Are you too attached?
“The goal of leadership seems simple: to get people to do what they need to do to support the mission and the team” – Jock Willink in Leadership Strategy and Tactics
The ability to DETACH is described as the power of being able to distance yourself from the chaos and mayhem going on around you, take a step back and see what is actually happening.
Detachment can be a problem if you lose touch with the important people and opportunities facing your team, but don’t let this potential keep you from practicing the better use of this tactic. A leader who can detach is a leader who can see things the rest of the team cannot. By taking a step back, breathing deeply, and looking around, you can ensure that your next decision isn’t made reactively with limited intelligence.
The capacity to process and execute in chaos is complemented by the ability to detach from the granular immediate details and see the bigger picture. So how do we practice detachment?
Step 1 – Be Aware: Incline yourself to check the focus of your eyes as well as the pace of your breath and heart. Be aware of your bio-reactions in the midst of your work.
Step 2 – Step Back: Literally take a step backward.
Step 3 – Deep Breath: Take a deep diaphragmatic breath, hold for 2 seconds and release. When you release your breath, open your hands (if possible) to physically signify the opening of your perspective.
Step 4 – Look around: Take your eyes upward, then left, then right. As you complete this practice of detaching, think about the other applications of these strategies.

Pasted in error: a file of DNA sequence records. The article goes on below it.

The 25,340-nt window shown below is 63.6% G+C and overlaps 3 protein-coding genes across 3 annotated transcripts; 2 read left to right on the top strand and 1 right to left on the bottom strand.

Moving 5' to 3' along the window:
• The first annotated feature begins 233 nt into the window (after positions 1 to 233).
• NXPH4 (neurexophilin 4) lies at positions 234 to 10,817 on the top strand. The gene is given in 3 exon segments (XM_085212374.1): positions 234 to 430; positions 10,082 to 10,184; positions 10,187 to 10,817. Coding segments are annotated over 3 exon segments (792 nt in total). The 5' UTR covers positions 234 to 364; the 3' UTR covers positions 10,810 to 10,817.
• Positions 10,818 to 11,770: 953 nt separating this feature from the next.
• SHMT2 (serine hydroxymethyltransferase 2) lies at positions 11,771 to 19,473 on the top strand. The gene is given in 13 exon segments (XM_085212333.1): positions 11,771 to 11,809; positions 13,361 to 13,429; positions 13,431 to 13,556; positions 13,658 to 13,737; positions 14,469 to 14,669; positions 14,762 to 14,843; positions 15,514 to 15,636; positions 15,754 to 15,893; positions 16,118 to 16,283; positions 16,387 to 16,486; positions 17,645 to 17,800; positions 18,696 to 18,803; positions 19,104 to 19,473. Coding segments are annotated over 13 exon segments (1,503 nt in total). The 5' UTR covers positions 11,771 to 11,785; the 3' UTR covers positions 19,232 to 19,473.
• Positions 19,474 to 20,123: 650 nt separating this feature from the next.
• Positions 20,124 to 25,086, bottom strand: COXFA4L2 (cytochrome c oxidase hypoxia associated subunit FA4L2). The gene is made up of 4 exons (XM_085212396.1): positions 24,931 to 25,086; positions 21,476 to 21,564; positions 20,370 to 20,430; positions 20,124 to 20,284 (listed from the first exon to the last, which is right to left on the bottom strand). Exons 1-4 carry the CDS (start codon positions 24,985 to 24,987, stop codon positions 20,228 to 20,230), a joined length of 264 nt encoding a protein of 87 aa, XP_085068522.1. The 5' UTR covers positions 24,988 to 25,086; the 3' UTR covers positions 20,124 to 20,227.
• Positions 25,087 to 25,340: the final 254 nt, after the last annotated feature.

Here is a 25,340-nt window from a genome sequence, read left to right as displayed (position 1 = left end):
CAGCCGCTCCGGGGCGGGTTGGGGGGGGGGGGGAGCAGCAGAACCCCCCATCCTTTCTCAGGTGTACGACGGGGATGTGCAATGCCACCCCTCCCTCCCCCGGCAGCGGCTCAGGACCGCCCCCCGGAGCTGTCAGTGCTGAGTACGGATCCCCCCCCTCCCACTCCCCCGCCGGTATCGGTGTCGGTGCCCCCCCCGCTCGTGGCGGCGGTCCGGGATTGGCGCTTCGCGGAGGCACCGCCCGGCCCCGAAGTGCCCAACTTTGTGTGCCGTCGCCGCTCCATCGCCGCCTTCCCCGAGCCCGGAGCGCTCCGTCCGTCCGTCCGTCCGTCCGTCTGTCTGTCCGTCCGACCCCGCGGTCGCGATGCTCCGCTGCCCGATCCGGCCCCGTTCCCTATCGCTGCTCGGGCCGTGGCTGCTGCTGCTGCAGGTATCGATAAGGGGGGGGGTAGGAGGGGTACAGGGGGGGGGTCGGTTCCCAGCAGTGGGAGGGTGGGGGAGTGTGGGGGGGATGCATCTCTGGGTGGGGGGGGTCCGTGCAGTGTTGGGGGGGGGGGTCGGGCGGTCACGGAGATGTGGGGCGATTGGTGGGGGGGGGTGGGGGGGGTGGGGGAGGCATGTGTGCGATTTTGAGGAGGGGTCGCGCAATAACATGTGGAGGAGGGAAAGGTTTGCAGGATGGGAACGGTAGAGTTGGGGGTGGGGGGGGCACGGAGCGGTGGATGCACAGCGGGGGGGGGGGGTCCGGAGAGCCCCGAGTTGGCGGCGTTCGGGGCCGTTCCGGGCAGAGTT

An example from my own life:
I recently found myself in a high-stakes meeting with multiple leaders who could solve significant problems for some of my close family members. The trauma that brought me into the conversation was real and intense; as I sat talking with these leaders, my brother lay in his ICU bed without promise of another hour – let alone another day. The only way I could entertain objectivity was to use a detached state of mind. Before going into the meeting, I remember declaring my purpose – I want to build a bridge so help can get to my brother’s family during their time of need. In the brief moments before my meeting I wrote these words on a sheet of paper, and in multiple moments throughout the conversation I used those words to detach – to remind myself of the bigger picture and make the best decisions for my brother’s family.
Strategic pauses and stillness are practices that we cover in our LeadFORWARD yearlong transformational leadership program. For more information about LeadFORWARD and Emergent executive and professional coaching contact us here.
Jeremiah, welcome to the Emergent team. I found this very helpful in another way; approaching coaching whether family or colleagues with “detached involvement”. Your illustration was very helpful.
Mark, thank you for your time and insight on this post. Your “detached involvement” with colleagues and family members is a great add. It’s especially important when the stakes are high and differing opinions lead to strong emotions. For me, it’s much easier to write about than it is to practice!